Are turnover rents the answer?

Conexus Law, the specialist advisory firm that provides legal and commercial advice to clients who work in sectors where the built environment, technology, engineering and people converge, are tipping ‘turnover rent’ as a potential go-to model for the commercial lettings sector as landlords and tenants continue to experience unprecedented operational challenges.

However, where historically turnover structures would see a landlord share in the good times with the tenant, measures undertaken on a global scale have had an unmatched negative effect on the performance of businesses with a necessary physical presence – cafes, bars, restaurants, and retail.

As would-be commercial tenants grapple over whether and on what terms to take on new leases, and existing tenants look for ways to adjust to difficult and unpredictable economic circumstances, Conexus specialists have tipped ‘turnover rent’ (where rent is linked to the turnover of the tenant) for a possible resurgence.

Across the sector, parties are seeking to achieve a compromise, and there are no hard and fast rules steering the negotiations. Whilst some sectors have thrived – data, hosting, and connectivity, as well as e-commerce and the tech industry, others have seen their revenue decimated, and through no fault of their own.

Emma Cordiner, from Conexus Law, said: “Changes in consumer habits and routines, financial uncertainty and even fear, will no doubt continue to impact on the ability of commercial tenants to cover the rent following the recent and on-going upheaval, and this is where ‘turnover rent’ may play a part. Traditionally, turnover structures would see a base level of rent paid (usually around 75-80% of the open market value), and a top-up element which would be a percentage of the tenant’s net turnover over a given time period – usually between 5-12%. This would generally have been in tandem with a landlord option to fall back on a full open market rent if turnover fell below a certain threshold, and in some cases, keep-open covenants by the tenant such that turnover could be optimised, but in the current circumstances such measures would clearly defeat the object of assisting tenants.”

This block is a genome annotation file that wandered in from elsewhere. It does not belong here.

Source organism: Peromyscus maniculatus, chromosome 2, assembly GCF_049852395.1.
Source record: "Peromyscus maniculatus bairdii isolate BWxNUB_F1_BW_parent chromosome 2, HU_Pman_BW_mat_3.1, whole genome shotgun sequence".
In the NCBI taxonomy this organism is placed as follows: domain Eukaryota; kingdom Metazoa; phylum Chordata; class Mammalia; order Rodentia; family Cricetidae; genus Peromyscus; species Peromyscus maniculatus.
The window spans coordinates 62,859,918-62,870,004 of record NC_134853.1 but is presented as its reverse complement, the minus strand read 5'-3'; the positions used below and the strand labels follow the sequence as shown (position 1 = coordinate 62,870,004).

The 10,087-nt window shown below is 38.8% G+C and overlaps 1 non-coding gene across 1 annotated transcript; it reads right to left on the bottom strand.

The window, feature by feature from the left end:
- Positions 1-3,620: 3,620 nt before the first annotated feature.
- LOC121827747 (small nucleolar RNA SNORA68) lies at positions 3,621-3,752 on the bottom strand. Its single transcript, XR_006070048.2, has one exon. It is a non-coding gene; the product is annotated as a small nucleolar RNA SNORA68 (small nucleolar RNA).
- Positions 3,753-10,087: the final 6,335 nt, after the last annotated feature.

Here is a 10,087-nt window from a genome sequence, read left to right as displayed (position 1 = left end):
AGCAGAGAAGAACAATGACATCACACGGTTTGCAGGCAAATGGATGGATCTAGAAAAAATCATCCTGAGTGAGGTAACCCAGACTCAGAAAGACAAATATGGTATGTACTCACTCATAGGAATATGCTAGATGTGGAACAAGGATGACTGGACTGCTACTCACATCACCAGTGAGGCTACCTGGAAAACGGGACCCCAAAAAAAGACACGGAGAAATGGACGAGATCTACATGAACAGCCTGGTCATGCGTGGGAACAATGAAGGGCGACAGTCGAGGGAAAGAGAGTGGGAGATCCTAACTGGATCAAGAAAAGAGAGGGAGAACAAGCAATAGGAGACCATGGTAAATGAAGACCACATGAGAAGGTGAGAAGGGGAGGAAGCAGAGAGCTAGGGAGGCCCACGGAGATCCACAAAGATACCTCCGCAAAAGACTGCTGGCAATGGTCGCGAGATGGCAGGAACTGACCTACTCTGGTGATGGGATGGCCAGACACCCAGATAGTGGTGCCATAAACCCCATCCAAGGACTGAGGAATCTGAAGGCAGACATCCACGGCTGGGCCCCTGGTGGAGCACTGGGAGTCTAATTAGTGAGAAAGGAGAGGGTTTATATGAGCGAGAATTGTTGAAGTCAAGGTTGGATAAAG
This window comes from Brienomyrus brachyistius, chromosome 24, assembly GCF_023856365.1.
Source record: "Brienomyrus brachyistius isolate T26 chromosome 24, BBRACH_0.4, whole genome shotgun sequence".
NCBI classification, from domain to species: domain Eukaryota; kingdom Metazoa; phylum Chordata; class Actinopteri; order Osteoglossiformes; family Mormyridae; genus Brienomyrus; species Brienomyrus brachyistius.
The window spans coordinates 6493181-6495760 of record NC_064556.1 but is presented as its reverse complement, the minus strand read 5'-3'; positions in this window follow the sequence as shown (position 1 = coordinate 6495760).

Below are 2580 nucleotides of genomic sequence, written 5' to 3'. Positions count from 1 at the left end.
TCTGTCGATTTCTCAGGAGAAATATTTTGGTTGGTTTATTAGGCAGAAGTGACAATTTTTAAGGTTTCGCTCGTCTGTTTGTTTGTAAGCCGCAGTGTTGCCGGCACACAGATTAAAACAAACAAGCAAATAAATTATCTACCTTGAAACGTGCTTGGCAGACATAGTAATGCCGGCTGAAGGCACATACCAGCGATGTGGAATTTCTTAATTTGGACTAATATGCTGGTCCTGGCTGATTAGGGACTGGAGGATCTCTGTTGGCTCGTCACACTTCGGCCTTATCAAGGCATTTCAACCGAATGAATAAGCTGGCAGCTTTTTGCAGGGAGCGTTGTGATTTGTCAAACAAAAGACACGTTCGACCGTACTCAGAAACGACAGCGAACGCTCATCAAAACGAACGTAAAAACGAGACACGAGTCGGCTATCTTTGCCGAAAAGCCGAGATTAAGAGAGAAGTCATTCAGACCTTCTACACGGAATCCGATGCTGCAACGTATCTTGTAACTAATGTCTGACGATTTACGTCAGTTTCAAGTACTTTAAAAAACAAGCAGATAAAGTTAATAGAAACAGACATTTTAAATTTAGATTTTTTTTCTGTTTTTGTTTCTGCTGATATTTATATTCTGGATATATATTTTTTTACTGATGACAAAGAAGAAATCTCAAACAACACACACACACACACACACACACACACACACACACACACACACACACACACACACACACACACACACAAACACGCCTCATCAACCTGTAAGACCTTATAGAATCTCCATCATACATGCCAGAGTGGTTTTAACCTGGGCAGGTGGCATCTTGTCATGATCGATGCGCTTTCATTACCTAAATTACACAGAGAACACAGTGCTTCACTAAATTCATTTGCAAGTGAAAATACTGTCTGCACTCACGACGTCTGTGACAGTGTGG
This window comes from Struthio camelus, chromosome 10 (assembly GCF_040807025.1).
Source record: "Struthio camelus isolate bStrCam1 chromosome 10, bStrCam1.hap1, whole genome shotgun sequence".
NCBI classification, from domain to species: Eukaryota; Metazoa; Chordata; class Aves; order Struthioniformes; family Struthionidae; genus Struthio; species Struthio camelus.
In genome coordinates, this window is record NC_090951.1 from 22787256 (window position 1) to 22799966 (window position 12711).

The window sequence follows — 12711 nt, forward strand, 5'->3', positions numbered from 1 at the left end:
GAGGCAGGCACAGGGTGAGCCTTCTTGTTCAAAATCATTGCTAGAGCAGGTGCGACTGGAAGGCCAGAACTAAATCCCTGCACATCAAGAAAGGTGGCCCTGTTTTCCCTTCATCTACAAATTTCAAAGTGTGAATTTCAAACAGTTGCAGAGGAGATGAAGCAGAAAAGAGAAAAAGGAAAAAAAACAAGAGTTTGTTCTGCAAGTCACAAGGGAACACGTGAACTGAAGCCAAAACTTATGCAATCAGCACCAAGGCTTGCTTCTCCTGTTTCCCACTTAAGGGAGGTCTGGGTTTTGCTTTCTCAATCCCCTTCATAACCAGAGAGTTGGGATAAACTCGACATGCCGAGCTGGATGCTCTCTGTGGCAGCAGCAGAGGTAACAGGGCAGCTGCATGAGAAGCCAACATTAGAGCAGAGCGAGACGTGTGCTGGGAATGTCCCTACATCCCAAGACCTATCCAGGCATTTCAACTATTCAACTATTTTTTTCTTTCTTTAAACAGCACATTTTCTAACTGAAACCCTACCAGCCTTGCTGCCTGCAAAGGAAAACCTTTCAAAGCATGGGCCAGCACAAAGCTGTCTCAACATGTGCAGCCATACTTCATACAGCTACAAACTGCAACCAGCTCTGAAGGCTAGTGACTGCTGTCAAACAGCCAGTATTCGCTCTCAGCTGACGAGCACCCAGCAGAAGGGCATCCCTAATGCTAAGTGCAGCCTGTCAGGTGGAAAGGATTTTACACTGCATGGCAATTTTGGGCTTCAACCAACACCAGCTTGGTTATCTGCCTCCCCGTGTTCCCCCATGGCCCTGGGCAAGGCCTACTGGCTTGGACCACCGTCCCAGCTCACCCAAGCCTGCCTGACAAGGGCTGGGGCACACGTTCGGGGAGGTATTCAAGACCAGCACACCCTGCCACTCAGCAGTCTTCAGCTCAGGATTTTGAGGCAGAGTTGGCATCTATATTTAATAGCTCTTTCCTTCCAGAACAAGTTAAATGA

However, whilst pinning rental levels to the performance of a tenant’s business during this unique period of economic uncertainty may be one answer, turnover rent provisions in leases can be complex.

Moreover, the task of gathering and providing evidence of turnover, as well as the verification or audit of calculations can be burdensome and even costly.

These calculations also have the potential to lead to dispute, and any party considering a turnover rent structure, or indeed any change to existing rental or wider letting arrangements, would be advised to take expert advice.

Emma Cordiner added: “The turnover rent approach could prove a useful tool for both prospective and existing commercial tenants, as well as to landlords. If we assume a period of zero turnover, no longer unthinkable, a turnover rent structure with a base rent element would at least provide the landlord with some degree of certainty of continued rental income, and some capacity to continue to satisfy any related debt obligations and covenants. At the same time, the tenant might be cushioned from the very worst of any ongoing or renewed impact on its business. Then, whilst at first glance, a turnover-only structure will look hugely unpalatable to a landlord, faced with the dual prospect of tenants that simply won’t survive if they must pay a rent over and above a level linked to their income, and a potentially tough lettings market, this type of structure might begin to look more feasible.”


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